Sailing the Pacific

09 November 2010
07 November 2010
05 November 2010
26 October 2010
19 October 2010 | Somewhere between Fiji and Vanuatu
14 October 2010
14 October 2010
14 October 2010
14 October 2010
14 October 2010
03 October 2010
15 September 2010 | Vava'u, Tonga
02 September 2010 | Vava'u, Tonga
08 August 2010
29 July 2010
25 July 2010 | Bora Bora
20 July 2010
16 July 2010 | Moorea
16 July 2010 | Moorea, Society Islands

Tanna, Vanuatu

26 October 2010
James and Isabelle
We arrived at the island of Tanna, in Vanuatu, after a three day sail from Fiji. We had two days of beautiful sailing in calm seas, spinnaker up, sunny days and moonlit nights. Then, after a period of calm, the wind started building and the last 24 hours was fairly rough but quick.

Tanna is an island down near the bottom of the chain of islands that make up Vanuatu. Captain Cook, in the Resolution, came here to the bay we anchored at, Port Resolution.

The island is one of the most primitive we have seen. The villagers nearly all live in thatched huts still. Oddly though, many have mobile phones ,having made the leap straight from no phones to mobile phones, skipping land lines in the middle. Huge Banyan trees dominate the forests with sprawling branches and canopies, and endless root systems shooting down from the branches. They reminded us of the trees in the film Avatar. The Island is known for having one of the most accessible active volcanoes in the world and at Port Resolution the villagers were able to cook some of their food in the hot springs, boiling eggs, yam and other vegetables.

We came here mainly to see the Volcano 'Yasur'. We went at dusk yesterday. It's about 350m above sea level. We drove most of the way and then it was a short walk to the rim. As we were climbing up, there was a deep rumble in the earth below and we saw a rock flying out sideways from the top! Walking up towards the crater, the earth was strewn with boulders which had been spat out at an earlier stage, just a little disconcerting. It was all black sand/dirt and rock, desolate. Like you'd imagine the moon to be.

Standing on the rim, we watched smoke billowing up and then heard a roar like a jet engine followed by a boom, felt a shock wave and then a shower of molten rock came flying up from the central crater. Enormous amounts of lava would fly high into the air, and we saw big, glowing blobs of it separating in mid-air like toffee on a confectionary hook. It was incredibly spectacular. Awe inspiring. The sonic shock waves kept hitting every 30 seconds or so. Sometimes it was quiet for a while and then there'd be a great big rumble, boom and a huge explosion. Sometimes a mushroom cloud of ash would drift towards us causing our throats and eyes to sting with sulfur.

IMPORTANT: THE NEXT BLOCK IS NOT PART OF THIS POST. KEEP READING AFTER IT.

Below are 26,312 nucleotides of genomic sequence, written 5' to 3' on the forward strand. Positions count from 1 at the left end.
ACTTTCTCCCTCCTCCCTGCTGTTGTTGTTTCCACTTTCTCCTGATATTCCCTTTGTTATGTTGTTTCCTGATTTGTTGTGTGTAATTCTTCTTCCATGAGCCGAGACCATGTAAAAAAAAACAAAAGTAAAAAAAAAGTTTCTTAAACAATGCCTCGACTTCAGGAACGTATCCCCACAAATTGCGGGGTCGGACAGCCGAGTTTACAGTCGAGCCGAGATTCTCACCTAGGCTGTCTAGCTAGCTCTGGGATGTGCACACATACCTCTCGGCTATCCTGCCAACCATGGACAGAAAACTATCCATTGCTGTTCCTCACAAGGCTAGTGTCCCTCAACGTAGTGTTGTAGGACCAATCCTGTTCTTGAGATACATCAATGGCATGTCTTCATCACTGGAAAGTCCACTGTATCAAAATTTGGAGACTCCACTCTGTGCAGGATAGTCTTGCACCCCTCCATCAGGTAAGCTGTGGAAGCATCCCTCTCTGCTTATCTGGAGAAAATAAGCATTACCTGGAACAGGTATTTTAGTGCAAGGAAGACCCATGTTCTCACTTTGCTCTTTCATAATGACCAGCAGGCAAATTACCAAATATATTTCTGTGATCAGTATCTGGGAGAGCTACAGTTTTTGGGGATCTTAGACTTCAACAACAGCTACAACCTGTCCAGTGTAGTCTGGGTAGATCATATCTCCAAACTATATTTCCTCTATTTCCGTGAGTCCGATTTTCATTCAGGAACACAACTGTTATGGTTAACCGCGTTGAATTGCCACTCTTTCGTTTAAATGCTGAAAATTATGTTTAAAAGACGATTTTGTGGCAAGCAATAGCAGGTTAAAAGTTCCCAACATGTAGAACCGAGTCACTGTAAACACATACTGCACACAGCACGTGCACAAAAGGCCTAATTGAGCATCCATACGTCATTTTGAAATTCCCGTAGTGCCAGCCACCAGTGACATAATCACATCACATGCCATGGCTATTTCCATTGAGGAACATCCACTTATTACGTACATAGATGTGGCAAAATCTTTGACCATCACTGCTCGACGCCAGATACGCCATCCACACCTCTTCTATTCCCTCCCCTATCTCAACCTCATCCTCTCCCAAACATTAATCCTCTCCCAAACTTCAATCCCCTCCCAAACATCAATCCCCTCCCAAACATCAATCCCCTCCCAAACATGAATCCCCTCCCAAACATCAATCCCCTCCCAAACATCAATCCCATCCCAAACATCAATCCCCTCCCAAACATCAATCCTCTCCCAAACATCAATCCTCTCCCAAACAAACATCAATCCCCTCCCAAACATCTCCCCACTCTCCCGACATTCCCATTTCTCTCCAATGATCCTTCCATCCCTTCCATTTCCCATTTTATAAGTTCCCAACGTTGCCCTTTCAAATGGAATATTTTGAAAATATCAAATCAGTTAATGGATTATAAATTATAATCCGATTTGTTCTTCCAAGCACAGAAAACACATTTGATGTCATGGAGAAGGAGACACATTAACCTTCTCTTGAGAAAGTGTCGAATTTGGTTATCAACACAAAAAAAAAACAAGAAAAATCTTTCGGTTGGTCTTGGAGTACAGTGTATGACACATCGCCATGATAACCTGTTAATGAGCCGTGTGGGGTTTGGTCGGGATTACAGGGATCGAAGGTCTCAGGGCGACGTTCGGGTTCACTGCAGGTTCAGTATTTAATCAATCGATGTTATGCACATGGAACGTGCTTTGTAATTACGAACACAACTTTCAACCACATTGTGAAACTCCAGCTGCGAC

Our local guide told us that they rate the activity of the volcano on a 1 to 5 scale and the day we went was a 2. He said if it had been a three, we wouldn't have been able to go.

We just kept thinking, we would never be allowed to do this if it were in Australia. The guide told us of a number of tourists who had been killed visiting the volcano. One just last year.

As it got darker it became even more spectacular. The best fireworks show we've ever seen.
Vessel Name: Dagmar
Vessel Make/Model: CAL 39
Hailing Port: Melbourne, Australia
Crew: James Thomson and Isabelle Chigros-Fraser
Hello and welcome to our new sailing blog! Our dream is to sail across the Pacific Ocean this year starting in Costa Rica and finishing in Australia. [...]
As we have been told by fellow sailors, when you live at the mercy of the elements plans are like "Jello and Sand"- wobbly and unsteady like Jello (jelly for us aussies) and when you write something in the sand often it will be washed away with the tide. It is for this reason that we didn't finish [...]
'Twenty years from now you will be more dissapointed by the things that you didn't do than by the ones you did do. So throw off the bowlines. Sail away from the safe harbour. Catch the trade winds in your sails. Explore. Dream. Discover.' -Mark Twain
' I felt my pulse beating with suppressed excitement as I threw the mooring bouy overboard. It seemed as if that simple action had severed my connection with the life on the shore; that I had thereby cut adrift the ties of convention. The unrealities and illusions of cities and crowds, that I was free now, free to go where I chose, to do and to live and to conquer as I liked, to play the game wherin a man's qualities count for more than his appearance. 'Maurice Griffiths, The Magic of the Swatchways.